Humor is the most common thing in the world. Everyman is a humorist in his own way and humor brings something special to a situation (Thomas 1). Twain was essentially all his life long, he was a teller of humorous anecdotes in the manner of southwestern humorists usually in a framework of description or narration (Blair 24). Twain displays his exquisite niche with literary humor through his many works in that he displays a great craftsmanship. The usage of many different literary techniques is evident through the novels of Mark Twain. The language of The Adventures of Huckleberry Finn is what brings out the humor in the book.
The language, which required experience, turned to humor as Twain's elaborate novel unfolds (Cox 6257). Phrases such as I was a-listening to all de talk illustrates the method and the language that Twain uses throughout the novel (Twain 137). Deceit is also found in humor by Twain by making Jim the wrench, this sudden turn, that takes Huckleberry Finn out of one humorous mode into another, one not yet mapped or charted, from simple to serious humor (Schmitz 51). Twain uses his own thought and a technique as well as he uses other techniques. Many passages show that he turned to the same materials as did the earliest humorist, looking at these materials with the same attitudes, and using the same patterns and methods (Blair 23). The picaresque method the method with emphasis upon anecdotal narrative developed in Southwestern humor was the art which he [Twain] could best appreciate and employ (Blair 24).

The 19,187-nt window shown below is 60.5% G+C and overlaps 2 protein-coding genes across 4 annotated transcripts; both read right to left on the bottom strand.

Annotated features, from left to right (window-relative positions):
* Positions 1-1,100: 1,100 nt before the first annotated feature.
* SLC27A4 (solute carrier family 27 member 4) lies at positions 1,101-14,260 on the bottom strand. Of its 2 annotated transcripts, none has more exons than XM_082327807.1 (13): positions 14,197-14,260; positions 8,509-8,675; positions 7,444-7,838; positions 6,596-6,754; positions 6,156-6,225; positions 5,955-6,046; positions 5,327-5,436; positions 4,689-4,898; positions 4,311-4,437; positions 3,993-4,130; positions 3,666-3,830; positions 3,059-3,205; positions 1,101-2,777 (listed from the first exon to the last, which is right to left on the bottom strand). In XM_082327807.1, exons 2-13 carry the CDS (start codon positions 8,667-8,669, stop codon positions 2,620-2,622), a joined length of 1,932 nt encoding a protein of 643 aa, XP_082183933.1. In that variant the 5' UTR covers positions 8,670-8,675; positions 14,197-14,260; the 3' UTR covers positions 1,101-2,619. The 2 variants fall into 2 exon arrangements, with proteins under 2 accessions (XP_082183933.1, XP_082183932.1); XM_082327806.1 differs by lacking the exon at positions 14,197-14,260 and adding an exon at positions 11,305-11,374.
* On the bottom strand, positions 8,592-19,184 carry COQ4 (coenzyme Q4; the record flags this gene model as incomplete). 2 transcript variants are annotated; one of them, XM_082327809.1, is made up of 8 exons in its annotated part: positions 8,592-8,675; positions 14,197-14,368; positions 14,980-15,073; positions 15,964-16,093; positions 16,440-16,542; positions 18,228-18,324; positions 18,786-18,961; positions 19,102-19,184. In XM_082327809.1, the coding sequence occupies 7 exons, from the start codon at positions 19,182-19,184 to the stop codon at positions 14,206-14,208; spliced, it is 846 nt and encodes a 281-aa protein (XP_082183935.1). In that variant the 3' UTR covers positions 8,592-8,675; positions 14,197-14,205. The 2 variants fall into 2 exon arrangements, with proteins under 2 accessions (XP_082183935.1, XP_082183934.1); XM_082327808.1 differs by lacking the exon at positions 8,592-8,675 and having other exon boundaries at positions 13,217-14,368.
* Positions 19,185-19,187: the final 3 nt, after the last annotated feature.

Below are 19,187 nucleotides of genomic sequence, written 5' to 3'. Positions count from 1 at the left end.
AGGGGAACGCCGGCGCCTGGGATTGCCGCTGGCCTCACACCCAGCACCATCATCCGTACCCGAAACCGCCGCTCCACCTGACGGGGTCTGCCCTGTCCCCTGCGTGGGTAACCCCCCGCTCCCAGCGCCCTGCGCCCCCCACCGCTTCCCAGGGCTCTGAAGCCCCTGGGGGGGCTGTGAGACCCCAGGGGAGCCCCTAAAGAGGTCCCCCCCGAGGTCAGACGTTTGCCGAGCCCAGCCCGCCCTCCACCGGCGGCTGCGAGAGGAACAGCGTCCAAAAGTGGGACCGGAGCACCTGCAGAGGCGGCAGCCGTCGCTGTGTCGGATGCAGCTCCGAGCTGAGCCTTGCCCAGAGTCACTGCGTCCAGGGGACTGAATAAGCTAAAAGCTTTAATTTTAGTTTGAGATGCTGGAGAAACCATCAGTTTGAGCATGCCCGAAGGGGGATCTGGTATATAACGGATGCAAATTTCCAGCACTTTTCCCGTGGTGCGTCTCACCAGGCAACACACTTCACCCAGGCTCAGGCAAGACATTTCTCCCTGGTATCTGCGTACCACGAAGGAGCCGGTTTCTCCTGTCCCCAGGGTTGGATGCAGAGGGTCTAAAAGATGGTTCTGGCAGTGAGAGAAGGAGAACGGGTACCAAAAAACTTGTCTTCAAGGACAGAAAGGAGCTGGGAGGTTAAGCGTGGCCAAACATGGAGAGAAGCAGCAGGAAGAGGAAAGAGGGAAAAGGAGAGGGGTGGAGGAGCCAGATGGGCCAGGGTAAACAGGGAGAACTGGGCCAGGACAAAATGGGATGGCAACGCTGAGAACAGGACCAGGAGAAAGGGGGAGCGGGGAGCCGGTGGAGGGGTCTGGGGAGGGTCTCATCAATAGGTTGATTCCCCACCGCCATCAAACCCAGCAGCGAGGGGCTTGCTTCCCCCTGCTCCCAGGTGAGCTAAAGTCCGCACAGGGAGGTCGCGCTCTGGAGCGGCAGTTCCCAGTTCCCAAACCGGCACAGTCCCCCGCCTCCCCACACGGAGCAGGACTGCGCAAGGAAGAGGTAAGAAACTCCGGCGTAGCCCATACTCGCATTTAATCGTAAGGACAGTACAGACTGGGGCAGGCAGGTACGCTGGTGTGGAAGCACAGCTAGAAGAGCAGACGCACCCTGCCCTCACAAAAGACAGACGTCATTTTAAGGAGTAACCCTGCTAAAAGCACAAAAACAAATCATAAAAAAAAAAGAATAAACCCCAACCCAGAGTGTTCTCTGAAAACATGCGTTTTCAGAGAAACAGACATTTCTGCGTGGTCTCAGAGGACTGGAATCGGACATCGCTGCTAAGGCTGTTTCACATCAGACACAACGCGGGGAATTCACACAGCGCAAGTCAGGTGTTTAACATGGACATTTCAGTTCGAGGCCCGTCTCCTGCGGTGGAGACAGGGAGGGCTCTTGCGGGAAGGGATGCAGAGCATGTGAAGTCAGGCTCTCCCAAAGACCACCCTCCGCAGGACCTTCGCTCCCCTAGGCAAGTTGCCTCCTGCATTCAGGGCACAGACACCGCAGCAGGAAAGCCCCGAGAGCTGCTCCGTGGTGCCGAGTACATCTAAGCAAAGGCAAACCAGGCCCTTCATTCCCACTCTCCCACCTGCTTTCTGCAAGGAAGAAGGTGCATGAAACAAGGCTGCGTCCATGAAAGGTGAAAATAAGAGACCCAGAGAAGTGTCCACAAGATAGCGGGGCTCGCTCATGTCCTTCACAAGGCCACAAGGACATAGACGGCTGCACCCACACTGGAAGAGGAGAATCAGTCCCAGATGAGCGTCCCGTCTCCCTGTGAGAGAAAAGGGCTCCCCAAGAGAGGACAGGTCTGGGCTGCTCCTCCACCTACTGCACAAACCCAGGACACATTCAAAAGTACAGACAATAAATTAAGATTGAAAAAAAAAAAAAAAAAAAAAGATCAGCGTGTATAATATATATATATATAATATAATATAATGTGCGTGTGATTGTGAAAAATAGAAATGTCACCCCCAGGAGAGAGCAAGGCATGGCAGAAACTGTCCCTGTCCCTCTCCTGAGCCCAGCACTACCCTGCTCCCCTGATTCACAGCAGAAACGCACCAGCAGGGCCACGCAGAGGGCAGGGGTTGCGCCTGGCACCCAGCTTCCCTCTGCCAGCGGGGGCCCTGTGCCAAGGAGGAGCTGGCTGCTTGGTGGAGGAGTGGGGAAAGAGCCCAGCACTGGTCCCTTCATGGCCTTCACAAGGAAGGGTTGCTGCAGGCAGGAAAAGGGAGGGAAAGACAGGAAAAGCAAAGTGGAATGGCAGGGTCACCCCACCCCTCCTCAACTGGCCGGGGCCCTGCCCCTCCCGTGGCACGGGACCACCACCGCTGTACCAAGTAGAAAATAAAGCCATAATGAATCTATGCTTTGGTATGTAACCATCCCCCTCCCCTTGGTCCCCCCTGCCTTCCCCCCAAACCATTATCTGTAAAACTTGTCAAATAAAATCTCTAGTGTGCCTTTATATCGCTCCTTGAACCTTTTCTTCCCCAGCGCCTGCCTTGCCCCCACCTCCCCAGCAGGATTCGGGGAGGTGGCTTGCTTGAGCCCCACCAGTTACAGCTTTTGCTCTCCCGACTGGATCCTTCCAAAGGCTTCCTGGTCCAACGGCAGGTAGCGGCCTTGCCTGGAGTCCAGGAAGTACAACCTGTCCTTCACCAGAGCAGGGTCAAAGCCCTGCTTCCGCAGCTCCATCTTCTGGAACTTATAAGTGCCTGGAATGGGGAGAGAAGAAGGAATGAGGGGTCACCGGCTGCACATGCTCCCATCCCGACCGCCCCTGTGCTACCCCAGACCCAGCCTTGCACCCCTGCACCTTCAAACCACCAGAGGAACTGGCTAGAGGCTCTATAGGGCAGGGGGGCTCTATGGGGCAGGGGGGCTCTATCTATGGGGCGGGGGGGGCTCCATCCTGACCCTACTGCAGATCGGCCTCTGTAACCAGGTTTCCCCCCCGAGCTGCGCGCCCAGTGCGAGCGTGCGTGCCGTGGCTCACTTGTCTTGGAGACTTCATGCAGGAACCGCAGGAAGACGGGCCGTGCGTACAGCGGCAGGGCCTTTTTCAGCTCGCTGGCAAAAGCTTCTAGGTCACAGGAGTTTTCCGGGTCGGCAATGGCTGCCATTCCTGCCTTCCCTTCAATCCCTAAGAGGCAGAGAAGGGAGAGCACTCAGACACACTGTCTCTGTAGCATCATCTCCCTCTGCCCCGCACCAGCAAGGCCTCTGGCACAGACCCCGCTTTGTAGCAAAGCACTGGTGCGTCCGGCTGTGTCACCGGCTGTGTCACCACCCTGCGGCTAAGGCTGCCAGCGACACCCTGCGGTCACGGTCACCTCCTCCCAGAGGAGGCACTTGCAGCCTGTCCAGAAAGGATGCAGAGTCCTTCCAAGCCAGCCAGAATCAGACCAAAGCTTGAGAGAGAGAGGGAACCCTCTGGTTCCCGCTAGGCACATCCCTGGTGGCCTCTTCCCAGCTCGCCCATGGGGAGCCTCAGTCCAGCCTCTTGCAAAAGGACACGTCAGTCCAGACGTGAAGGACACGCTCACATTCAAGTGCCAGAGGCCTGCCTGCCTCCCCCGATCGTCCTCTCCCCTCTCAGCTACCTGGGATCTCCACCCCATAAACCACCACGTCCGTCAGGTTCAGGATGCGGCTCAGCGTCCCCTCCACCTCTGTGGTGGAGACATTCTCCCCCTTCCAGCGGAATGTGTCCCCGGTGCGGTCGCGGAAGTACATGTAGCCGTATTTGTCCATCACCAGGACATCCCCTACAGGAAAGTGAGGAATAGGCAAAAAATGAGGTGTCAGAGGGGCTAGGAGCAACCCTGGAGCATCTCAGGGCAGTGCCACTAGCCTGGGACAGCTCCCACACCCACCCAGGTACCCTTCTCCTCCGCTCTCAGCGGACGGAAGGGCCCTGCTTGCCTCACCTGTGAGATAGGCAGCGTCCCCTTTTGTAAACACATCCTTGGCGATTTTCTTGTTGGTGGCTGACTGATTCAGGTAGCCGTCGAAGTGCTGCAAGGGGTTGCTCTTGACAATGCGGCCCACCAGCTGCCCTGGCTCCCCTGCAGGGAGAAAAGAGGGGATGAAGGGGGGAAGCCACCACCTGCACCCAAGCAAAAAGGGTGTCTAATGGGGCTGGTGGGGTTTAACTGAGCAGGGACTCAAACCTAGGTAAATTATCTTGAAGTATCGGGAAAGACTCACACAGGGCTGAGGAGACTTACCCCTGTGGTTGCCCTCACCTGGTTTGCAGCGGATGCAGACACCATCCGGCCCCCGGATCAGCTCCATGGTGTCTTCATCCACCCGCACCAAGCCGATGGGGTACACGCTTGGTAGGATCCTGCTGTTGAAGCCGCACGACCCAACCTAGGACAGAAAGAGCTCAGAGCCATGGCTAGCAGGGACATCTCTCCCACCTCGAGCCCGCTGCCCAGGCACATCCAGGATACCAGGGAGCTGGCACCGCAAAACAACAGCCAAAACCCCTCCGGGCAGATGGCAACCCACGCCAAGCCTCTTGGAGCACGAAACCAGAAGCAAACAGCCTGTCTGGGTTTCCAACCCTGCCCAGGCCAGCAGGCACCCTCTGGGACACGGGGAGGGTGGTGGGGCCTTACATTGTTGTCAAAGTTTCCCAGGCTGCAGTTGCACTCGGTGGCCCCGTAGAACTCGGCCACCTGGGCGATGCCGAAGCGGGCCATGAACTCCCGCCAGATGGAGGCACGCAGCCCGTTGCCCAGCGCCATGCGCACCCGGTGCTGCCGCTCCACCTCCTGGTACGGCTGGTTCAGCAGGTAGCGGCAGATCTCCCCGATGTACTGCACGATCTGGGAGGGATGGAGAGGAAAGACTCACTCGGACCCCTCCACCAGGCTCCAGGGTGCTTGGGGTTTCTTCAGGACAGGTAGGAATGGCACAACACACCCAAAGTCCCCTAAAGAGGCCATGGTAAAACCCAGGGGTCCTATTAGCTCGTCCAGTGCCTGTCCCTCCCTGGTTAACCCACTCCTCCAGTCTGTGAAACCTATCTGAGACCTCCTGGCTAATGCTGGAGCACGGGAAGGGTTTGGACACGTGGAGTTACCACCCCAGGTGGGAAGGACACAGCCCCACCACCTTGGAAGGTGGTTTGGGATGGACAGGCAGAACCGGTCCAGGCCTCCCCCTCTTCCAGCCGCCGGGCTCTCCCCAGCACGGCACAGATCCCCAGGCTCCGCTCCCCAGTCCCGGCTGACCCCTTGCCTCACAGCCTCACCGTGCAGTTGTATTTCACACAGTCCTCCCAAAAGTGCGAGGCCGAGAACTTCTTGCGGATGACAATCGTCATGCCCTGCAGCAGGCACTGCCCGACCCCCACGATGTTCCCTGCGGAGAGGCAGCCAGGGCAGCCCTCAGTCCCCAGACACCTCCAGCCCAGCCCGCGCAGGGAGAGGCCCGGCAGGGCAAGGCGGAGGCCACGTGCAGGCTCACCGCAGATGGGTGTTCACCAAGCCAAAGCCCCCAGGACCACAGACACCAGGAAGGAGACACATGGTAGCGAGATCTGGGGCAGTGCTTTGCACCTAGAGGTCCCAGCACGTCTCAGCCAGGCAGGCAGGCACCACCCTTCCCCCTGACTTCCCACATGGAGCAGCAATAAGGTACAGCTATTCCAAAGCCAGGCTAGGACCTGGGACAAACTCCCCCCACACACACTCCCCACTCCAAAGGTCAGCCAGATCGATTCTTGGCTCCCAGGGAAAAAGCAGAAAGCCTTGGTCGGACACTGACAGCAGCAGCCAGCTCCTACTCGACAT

Twain uses his own ways throughout the novel. He speaks in the novel as someone who has met and interacted with in the past. Many thought him to be a clown, but he was far from that writing one of the greatest novels filled with humor (P arrington 186, 187). Twain uses various techniques including the American society itself. Twain took the initiative to poke fun at the American society, and by taking this chance he became the most famous people of American literature. He used every class of society and created a special humor for each class.
Because of this he is considered one of the greatest and noblest authors of all time (Mencken 67 - 71). Twain's ability to capitalize on a weakness allowed him to create many humorous works using society and its surroundings. Mark Twain used the narrator as a person to poke fun at and to bring about a heavy dialect, which creates extremely humorous person. Having been encouraged by the contemporary appeal for local color, Twain quickly developed a character with heavy dialect... (Budd 2328).
Huck Finn, the narrator, causes many conflicts throughout the book, with his actions, beliefs, and through his means of communication. Huck's dialect creates humor and southern vernacular. The vernacular that each character presents controls the mind of the reader. Twain uses Huck's diction to bring out the best parts of The Adventures of Huckleberry Finn (Cox 6259). Huck's d...
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Research essay sample on Regionalism And Humor In Huck Finn